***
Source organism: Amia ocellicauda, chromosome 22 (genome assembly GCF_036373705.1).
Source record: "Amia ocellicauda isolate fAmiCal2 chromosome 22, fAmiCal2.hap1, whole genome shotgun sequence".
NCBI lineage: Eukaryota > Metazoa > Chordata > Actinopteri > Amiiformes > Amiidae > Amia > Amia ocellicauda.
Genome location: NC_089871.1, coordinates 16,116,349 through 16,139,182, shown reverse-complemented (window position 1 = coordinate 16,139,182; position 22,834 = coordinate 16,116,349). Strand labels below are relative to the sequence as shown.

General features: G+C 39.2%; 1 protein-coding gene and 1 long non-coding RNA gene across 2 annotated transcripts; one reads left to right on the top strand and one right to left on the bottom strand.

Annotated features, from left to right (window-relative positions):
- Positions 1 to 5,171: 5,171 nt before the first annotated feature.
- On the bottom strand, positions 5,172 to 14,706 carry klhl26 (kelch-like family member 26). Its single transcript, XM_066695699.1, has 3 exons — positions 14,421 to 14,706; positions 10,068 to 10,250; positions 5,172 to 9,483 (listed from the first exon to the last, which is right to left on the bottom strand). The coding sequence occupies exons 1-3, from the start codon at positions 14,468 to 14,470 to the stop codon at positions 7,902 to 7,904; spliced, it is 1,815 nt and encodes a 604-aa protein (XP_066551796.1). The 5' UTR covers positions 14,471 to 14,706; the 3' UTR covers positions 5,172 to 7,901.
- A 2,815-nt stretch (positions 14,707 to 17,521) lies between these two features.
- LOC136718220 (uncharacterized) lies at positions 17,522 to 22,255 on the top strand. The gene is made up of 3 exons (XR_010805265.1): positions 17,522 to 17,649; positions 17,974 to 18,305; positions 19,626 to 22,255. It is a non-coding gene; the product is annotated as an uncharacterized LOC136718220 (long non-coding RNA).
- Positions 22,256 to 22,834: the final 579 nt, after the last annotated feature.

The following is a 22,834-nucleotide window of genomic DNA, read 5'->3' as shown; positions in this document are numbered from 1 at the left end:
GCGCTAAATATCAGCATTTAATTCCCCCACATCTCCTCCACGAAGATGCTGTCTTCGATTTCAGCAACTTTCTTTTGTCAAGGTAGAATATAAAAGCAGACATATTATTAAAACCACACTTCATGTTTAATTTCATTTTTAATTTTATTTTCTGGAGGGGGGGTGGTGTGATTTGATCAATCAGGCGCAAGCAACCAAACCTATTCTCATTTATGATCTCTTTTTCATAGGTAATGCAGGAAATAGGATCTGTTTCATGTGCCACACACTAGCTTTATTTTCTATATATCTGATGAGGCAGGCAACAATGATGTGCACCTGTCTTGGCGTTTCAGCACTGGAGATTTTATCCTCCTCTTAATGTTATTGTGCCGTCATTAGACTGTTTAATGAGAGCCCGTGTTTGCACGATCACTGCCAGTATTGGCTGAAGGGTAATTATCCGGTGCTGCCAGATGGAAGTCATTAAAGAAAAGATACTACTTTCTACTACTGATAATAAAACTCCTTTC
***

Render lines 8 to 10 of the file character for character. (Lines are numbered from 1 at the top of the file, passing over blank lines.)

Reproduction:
- On the bottom strand, positions 5,172 to 14,706 carry klhl26 (kelch-like family member 26). Its single transcript, XM_066695699.1, has 3 exons — positions 14,421 to 14,706; positions 10,068 to 10,250; positions 5,172 to 9,483 (listed from the first exon to the last, which is right to left on the bottom strand). The coding sequence occupies exons 1-3, from the start codon at positions 14,468 to 14,470 to the stop codon at positions 7,902 to 7,904; spliced, it is 1,815 nt and encodes a 604-aa protein (XP_066551796.1). The 5' UTR covers positions 14,471 to 14,706; the 3' UTR covers positions 5,172 to 7,901.
- A 2,815-nt stretch (positions 14,707 to 17,521) lies between these two features.
- LOC136718220 (uncharacterized) lies at positions 17,522 to 22,255 on the top strand. The gene is made up of 3 exons (XR_010805265.1): positions 17,522 to 17,649; positions 17,974 to 18,305; positions 19,626 to 22,255. It is a non-coding gene; the product is annotated as an uncharacterized LOC136718220 (long non-coding RNA).